ASIC initiates proceedings against Macquarie

ASIC initiates proceedings against Macquarie

The corporate regulator has taken Macquarie Investment Management to the NSW Supreme Court over its role as the responsible entity of the van Eyk Blueprint International Shares Fund.

The van Eyk Blueprint International Shares Fund (VBI Fund) made investments of $30 million in 2012 into the Cayman Islands-based Artefact Partners Global Opportunities Fund.

The VBI Fund was one of a series of funds of which van Eyk Research was the investment manager, and Macquarie Investment Management Limited (MIML) was the responsible entity. Van Eyk Research is now in liquidation.

MIML suspended redemptions from the VBI Fund and three other funds due to their exposure to the VBI Fund on 1 August 2014.

The VBI Fund was terminated by MIML on 15 August 2014, with unit holders owed around $30.9 million relating to the VBI Fund, said ASIC.

"Since then, Artefact has repaid $20 million to the VBI Fund. MIML recently paid the remaining approximately $10.9 million plus interest to unit holders (less fees and winding up costs) and expects to recover the majority of that amount from Artefact's liquidator," said ASIC.

MIML has admitted to five contraventions of the Corporations Act.

ASIC and MIML have agreed that MIML failed to comply with its duties as a responsible entity by:

• failing to adequately address risks associated with the decision for the VBI Fund to make three investments into Artefact between 6 July to 30 October 2012;
• allowing members to redeem or withdraw units from the VBI Fund when it was illiquid in contravention of the Corporations Act and the scheme's constitution between 15 June 2013 to 9 September 2013; and
• failing to make adequate and timely enquiries in relation to van Eyk’s monitoring of the VBI Fund’s investment in Artefact between 18 February 2013 and 21 July 2014 (including not making adequate and timely enquiries as to why a full redemption from Artefact had not been paid between 1 January 2014 to 21 July 2014).

The NSW Supreme Court will hear submissions from both ASIC and MIML as to the appropriate penalty amounts, with the final penalty to be determined by the court.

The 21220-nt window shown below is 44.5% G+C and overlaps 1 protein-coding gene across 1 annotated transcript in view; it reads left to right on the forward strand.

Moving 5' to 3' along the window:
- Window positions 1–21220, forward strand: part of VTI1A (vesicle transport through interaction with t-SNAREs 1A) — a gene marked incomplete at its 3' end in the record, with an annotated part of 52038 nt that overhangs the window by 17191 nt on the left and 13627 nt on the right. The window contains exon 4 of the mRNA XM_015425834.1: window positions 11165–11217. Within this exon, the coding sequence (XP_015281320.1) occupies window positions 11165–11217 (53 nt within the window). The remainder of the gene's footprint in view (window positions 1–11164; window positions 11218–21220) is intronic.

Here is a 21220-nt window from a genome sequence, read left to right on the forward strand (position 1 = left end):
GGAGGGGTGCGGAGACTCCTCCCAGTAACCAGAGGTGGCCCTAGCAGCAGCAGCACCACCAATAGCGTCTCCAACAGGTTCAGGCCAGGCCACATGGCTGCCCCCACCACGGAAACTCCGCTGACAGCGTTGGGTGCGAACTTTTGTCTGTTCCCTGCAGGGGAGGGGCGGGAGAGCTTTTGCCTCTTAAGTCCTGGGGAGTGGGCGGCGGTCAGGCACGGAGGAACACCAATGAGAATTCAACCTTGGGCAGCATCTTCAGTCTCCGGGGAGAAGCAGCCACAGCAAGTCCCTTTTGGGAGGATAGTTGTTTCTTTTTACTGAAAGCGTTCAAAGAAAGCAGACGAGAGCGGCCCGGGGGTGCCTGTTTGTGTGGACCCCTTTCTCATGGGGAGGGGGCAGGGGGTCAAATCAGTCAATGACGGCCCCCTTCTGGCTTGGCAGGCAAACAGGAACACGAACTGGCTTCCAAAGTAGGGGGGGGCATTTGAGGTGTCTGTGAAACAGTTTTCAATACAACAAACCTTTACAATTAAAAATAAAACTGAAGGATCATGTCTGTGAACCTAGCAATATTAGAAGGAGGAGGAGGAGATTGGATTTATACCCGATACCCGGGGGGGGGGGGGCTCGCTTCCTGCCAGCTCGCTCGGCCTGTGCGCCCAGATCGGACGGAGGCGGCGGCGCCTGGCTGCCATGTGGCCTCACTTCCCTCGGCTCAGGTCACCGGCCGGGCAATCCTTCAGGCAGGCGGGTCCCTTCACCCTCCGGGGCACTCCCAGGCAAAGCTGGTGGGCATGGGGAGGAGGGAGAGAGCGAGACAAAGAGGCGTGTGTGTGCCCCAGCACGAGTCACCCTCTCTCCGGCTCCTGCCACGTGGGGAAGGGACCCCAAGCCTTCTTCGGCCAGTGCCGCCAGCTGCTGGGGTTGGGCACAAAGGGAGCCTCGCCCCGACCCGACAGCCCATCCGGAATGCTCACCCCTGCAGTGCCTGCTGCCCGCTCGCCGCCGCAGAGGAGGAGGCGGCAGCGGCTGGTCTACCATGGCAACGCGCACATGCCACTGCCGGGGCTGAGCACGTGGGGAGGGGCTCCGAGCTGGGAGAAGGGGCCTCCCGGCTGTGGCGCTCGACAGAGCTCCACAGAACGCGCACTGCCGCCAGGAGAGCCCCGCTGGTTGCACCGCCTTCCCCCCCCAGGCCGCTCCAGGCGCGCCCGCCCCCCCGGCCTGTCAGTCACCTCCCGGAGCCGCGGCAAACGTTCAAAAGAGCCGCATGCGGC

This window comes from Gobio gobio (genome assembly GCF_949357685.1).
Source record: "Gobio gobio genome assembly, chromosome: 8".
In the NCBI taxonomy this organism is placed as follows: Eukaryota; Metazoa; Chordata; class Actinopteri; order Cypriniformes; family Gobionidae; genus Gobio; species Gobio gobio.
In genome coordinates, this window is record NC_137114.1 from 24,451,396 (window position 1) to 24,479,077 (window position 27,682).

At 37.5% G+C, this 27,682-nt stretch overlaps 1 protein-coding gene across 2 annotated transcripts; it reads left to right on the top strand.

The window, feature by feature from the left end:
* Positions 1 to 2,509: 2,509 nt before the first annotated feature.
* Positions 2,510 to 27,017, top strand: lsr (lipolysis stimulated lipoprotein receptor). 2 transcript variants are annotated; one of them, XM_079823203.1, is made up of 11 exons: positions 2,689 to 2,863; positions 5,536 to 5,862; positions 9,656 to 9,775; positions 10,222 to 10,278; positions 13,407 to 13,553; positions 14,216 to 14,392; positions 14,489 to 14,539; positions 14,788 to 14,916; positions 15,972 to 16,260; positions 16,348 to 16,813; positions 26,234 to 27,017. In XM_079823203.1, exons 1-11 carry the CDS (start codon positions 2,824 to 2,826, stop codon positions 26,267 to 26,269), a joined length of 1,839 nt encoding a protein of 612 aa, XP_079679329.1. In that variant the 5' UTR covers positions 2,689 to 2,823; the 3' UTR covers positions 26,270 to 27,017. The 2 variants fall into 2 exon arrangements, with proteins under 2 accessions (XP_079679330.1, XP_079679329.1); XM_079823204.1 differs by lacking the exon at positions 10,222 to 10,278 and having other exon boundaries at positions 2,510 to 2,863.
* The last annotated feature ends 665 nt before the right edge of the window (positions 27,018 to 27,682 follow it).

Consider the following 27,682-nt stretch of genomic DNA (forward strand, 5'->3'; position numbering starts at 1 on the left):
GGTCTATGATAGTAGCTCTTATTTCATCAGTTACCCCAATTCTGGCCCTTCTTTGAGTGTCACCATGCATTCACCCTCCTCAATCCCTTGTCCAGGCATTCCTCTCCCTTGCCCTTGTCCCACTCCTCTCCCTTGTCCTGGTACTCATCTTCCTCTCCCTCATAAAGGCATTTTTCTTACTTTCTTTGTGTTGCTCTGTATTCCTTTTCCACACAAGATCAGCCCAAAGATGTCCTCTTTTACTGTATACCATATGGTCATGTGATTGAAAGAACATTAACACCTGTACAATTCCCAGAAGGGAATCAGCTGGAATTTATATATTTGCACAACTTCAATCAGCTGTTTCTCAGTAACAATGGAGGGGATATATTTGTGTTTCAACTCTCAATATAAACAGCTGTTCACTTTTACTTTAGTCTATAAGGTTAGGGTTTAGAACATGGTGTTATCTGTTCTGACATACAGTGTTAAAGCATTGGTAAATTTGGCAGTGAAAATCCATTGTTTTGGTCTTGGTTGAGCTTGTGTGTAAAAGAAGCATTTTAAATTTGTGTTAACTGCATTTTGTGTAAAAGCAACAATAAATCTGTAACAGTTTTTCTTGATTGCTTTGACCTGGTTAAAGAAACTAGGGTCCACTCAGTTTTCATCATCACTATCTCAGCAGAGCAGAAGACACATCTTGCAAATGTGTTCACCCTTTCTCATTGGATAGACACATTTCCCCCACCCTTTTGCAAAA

MIML has released a statement noting ASIC's announcement on the court proceedings.

"On 1 August 2014, after MIML learned that Artefact, contrary to its investment mandate, had invested in an illiquid investment, MIML suspended applications and redemptions from VBI and the three diversified van Eyk Blueprint funds which had invested in VBI," said MIML.

"MIML then terminated the relevant van Eyk funds, returning to investors all of the liquid assets in the funds, and put significant resources into realising the remaining illiquid assets of the funds for investors.

"By April 2015 MIML had already returned to investors approximately 89 per cent of funds in the VBI Fund, with the balance of these proceeds last month being returned to VBI investors, resulting in a 102.2 per cent return on VBI’s unit value at termination.

"Following this significant recovery action by Macquarie, the entire $30 million, which van Eyk decided that VBI invest in Artefact in 2012 has now been returned to investors," the statement said.

"ASIC and MIML have agreed in today’s settlement that, as Responsible Entity, MIML did not exercise sufficient care and diligence in relation to van Eyk’s decision to invest in Artefact, the ongoing monitoring of van Eyk in relation to Artefact, and VBI’s liquidity.

"MIML further notes ASIC’s acknowledgement of the efforts made by MIML to have investors’ funds repaid. This matter arose within MIML’s non-core outsourced Responsible Entity business which MIML is no longer pursuing," MIML said.

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